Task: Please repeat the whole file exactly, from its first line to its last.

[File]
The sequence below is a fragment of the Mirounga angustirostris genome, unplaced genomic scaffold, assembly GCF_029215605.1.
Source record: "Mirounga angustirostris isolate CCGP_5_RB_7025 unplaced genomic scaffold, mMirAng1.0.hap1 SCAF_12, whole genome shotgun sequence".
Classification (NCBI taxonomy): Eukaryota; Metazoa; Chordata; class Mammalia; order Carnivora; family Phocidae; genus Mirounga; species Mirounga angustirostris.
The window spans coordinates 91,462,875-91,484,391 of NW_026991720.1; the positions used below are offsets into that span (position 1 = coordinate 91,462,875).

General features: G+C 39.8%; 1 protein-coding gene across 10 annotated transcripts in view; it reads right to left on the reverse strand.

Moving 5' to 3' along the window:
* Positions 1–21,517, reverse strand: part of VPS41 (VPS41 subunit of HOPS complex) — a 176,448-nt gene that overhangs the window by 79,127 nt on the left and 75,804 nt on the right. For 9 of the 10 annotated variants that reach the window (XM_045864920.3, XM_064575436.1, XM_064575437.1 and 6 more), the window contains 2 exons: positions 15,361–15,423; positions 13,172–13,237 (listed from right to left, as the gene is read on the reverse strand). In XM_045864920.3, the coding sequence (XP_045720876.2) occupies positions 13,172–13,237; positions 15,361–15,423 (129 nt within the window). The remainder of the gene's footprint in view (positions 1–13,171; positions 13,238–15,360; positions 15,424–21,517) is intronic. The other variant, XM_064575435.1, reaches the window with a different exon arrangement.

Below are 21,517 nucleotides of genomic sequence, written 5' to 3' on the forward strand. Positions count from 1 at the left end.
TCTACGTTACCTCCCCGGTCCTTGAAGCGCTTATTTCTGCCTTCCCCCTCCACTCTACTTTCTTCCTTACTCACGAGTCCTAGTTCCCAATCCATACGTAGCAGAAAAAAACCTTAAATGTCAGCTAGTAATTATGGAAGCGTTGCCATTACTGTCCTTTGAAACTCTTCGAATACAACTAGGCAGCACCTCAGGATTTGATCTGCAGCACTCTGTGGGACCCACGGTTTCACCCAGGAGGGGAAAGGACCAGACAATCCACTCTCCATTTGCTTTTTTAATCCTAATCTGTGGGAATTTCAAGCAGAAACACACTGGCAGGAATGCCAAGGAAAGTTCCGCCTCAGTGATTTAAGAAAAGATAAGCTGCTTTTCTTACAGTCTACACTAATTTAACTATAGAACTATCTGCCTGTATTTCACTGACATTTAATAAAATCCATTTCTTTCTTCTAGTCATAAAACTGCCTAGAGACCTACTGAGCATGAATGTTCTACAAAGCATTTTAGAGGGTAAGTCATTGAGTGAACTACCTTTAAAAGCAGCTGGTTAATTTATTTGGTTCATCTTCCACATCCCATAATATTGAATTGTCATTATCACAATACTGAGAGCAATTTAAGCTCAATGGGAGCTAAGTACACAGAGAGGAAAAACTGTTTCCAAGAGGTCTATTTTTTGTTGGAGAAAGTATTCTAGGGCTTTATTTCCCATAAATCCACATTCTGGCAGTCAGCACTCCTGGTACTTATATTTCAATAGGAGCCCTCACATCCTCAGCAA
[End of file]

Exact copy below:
The sequence below is a fragment of the Mirounga angustirostris genome, unplaced genomic scaffold, assembly GCF_029215605.1.
Source record: "Mirounga angustirostris isolate CCGP_5_RB_7025 unplaced genomic scaffold, mMirAng1.0.hap1 SCAF_12, whole genome shotgun sequence".
Classification (NCBI taxonomy): Eukaryota; Metazoa; Chordata; class Mammalia; order Carnivora; family Phocidae; genus Mirounga; species Mirounga angustirostris.
The window spans coordinates 91,462,875-91,484,391 of NW_026991720.1; the positions used below are offsets into that span (position 1 = coordinate 91,462,875).

General features: G+C 39.8%; 1 protein-coding gene across 10 annotated transcripts in view; it reads right to left on the reverse strand.

Moving 5' to 3' along the window:
* Positions 1–21,517, reverse strand: part of VPS41 (VPS41 subunit of HOPS complex) — a 176,448-nt gene that overhangs the window by 79,127 nt on the left and 75,804 nt on the right. For 9 of the 10 annotated variants that reach the window (XM_045864920.3, XM_064575436.1, XM_064575437.1 and 6 more), the window contains 2 exons: positions 15,361–15,423; positions 13,172–13,237 (listed from right to left, as the gene is read on the reverse strand). In XM_045864920.3, the coding sequence (XP_045720876.2) occupies positions 13,172–13,237; positions 15,361–15,423 (129 nt within the window). The remainder of the gene's footprint in view (positions 1–13,171; positions 13,238–15,360; positions 15,424–21,517) is intronic. The other variant, XM_064575435.1, reaches the window with a different exon arrangement.

Below are 21,517 nucleotides of genomic sequence, written 5' to 3' on the forward strand. Positions count from 1 at the left end.
TCTACGTTACCTCCCCGGTCCTTGAAGCGCTTATTTCTGCCTTCCCCCTCCACTCTACTTTCTTCCTTACTCACGAGTCCTAGTTCCCAATCCATACGTAGCAGAAAAAAACCTTAAATGTCAGCTAGTAATTATGGAAGCGTTGCCATTACTGTCCTTTGAAACTCTTCGAATACAACTAGGCAGCACCTCAGGATTTGATCTGCAGCACTCTGTGGGACCCACGGTTTCACCCAGGAGGGGAAAGGACCAGACAATCCACTCTCCATTTGCTTTTTTAATCCTAATCTGTGGGAATTTCAAGCAGAAACACACTGGCAGGAATGCCAAGGAAAGTTCCGCCTCAGTGATTTAAGAAAAGATAAGCTGCTTTTCTTACAGTCTACACTAATTTAACTATAGAACTATCTGCCTGTATTTCACTGACATTTAATAAAATCCATTTCTTTCTTCTAGTCATAAAACTGCCTAGAGACCTACTGAGCATGAATGTTCTACAAAGCATTTTAGAGGGTAAGTCATTGAGTGAACTACCTTTAAAAGCAGCTGGTTAATTTATTTGGTTCATCTTCCACATCCCATAATATTGAATTGTCATTATCACAATACTGAGAGCAATTTAAGCTCAATGGGAGCTAAGTACACAGAGAGGAAAAACTGTTTCCAAGAGGTCTATTTTTTGTTGGAGAAAGTATTCTAGGGCTTTATTTCCCATAAATCCACATTCTGGCAGTCAGCACTCCTGGTACTTATATTTCAATAGGAGCCCTCACATCCTCAGCAA